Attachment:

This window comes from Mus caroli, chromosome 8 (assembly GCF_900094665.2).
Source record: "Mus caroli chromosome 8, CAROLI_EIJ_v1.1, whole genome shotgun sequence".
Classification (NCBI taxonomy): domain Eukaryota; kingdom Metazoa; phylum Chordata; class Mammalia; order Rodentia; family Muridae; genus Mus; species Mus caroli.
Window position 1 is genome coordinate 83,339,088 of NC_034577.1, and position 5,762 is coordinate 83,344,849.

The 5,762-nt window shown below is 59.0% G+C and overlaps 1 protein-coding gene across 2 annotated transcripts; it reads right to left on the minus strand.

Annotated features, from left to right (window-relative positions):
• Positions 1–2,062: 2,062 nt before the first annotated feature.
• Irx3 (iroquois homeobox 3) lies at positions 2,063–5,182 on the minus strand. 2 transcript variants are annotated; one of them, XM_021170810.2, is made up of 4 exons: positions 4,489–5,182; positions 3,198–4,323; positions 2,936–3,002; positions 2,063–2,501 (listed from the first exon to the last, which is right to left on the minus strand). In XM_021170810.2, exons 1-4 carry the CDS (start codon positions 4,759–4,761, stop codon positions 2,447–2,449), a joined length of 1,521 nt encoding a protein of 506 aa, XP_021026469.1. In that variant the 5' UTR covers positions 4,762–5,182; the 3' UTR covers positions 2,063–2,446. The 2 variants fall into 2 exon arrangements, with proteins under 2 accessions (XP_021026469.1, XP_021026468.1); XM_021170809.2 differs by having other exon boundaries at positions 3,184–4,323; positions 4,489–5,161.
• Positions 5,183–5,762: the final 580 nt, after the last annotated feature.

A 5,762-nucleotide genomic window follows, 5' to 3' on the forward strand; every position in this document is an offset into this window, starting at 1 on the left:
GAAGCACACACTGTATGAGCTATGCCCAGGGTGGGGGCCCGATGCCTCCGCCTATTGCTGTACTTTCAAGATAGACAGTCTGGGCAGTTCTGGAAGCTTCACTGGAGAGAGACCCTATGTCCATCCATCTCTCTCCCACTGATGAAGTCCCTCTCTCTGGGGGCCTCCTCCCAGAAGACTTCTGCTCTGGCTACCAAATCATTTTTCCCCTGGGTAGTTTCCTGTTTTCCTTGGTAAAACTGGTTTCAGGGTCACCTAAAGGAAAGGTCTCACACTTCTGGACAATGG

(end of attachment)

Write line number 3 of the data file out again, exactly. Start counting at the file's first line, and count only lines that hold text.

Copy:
Classification (NCBI taxonomy): domain Eukaryota; kingdom Metazoa; phylum Chordata; class Mammalia; order Rodentia; family Muridae; genus Mus; species Mus caroli.